PNY doubles the capacity of its CS900 consumer SSD to 960GB

PNY has added a 960GB capacity drive to its CS900 line of entry-level solid state drives. Billed as a "low-cost" SSD family, other capacity options in the CS900 series include 480GB, 240GB, and 120GB models.

This is a 2.5-inch SSD with a SATA 6Gbps interface. PNY is a little late to the game here, as the company hasn't been as active in the SSD space as many of its competitors. SATA-based SSDs in the 1TB range (and higher) are fairly commonplace now.

The 960GB CS900 is PNY's second 960GB SSD, the other being a more performance oriented CS2211 series drive under its XLR8 branding. PNY is leveraging less expensive triple-level cell (TLC) NAND flash memory chips on the CS900 series to hit lower price points than the CS2211 line, which uses multi-level cell (MLC) NAND chips.

"Storage technology has changed dramatically in no time. A few years ago it was unimaginable to develop a consumer-friendly SSD with almost one terabyte of memory. That's why we're proud to announce the newest addition to our CS900 family. The CS900 with 960GB meets today's requirement for large storage space and lightning-fast data transmission alike," PNY says.

We haven't spent any hands-on time with this drive, but on paper it's rated to deliver up to 535MB/s of sequential read performance and up to 515MB/s of sequential write performance. For comparison, the 960GB CS2211 is rated to hit up to 565MB/s and 540MB/s of sequential read and write performance, respectively (basically the limit of the SATA interface). Curiously lacking from the CS900's spec sheet is any mention of random IO performance, which is likely a weak point for the drive.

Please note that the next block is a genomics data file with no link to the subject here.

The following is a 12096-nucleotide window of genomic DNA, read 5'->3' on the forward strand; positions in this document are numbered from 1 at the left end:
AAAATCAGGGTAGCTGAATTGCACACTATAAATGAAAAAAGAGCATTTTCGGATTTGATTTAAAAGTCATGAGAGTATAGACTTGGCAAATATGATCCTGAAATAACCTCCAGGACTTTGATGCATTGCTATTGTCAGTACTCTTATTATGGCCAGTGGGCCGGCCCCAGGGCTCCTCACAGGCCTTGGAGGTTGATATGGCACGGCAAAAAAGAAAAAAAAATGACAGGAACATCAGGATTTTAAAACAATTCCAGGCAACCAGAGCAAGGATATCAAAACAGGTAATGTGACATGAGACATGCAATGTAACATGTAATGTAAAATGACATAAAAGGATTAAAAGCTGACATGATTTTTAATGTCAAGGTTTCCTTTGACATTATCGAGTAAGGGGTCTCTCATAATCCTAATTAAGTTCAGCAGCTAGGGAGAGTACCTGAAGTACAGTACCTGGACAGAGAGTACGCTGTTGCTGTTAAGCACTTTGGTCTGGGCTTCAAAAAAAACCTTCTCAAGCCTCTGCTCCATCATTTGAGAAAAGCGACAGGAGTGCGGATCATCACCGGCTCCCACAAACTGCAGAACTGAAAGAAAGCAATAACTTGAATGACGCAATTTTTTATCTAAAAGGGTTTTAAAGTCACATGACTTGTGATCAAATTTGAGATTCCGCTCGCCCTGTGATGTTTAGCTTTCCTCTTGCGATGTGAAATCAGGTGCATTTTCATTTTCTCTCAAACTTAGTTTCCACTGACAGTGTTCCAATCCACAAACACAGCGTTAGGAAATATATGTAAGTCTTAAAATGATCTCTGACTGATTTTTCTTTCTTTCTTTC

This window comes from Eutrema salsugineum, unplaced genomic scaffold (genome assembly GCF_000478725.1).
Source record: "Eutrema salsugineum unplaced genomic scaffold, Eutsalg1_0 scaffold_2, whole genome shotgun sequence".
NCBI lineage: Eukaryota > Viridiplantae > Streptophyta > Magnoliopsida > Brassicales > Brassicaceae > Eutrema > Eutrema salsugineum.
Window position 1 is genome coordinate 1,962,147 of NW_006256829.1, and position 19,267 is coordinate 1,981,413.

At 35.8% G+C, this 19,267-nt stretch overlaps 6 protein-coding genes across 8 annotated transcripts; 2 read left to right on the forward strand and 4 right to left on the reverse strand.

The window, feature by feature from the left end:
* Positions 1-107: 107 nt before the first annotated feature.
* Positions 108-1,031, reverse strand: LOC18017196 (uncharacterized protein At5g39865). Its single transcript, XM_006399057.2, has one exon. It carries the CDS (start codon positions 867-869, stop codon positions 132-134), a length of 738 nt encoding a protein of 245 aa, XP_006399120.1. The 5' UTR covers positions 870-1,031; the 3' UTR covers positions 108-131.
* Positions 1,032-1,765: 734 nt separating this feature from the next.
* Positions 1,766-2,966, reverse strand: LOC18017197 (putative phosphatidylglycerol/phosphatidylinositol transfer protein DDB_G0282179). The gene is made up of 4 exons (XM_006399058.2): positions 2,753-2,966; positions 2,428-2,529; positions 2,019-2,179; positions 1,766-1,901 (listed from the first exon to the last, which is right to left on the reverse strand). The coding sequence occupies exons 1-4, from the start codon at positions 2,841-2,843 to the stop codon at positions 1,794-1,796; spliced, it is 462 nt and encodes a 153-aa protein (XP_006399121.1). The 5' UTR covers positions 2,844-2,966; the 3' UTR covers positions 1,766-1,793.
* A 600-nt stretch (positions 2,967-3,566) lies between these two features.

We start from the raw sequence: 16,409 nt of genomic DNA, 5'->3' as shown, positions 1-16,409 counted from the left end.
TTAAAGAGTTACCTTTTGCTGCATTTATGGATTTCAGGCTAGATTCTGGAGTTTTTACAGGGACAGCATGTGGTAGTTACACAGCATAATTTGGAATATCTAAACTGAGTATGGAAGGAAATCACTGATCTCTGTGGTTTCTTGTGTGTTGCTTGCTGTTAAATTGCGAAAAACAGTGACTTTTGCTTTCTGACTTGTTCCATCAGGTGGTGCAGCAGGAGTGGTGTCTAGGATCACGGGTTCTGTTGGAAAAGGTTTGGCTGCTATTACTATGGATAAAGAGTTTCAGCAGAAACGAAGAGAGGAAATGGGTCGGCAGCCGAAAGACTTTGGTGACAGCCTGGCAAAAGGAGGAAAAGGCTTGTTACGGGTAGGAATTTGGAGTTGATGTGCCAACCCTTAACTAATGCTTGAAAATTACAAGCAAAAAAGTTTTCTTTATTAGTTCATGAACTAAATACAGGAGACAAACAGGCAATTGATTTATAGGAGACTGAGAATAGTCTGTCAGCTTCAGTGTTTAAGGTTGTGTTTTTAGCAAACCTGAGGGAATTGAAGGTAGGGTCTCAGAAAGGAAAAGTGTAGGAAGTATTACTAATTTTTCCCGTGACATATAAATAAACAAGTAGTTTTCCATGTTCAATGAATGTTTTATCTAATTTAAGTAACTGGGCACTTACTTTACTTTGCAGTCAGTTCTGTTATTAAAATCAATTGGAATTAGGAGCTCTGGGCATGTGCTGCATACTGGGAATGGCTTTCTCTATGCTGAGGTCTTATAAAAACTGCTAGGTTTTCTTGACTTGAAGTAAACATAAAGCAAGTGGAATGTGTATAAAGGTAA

The drive is available now in the UK for £216 and in the US for $230. Those are fairly aggressive price points. Most other 1TB-class 2.5-inch SSDs typically run £240 and up in the UK, and $250 and up in the US. If you're after larger amounts of NAND storage, this is potentially one of the least expensive options.

Paul Lilly

Paul has been playing PC games and raking his knuckles on computer hardware since the Commodore 64. He does not have any tattoos, but thinks it would be cool to get one that reads LOAD"*",8,1. In his off time, he rides motorcycles and wrestles alligators (only one of those is true).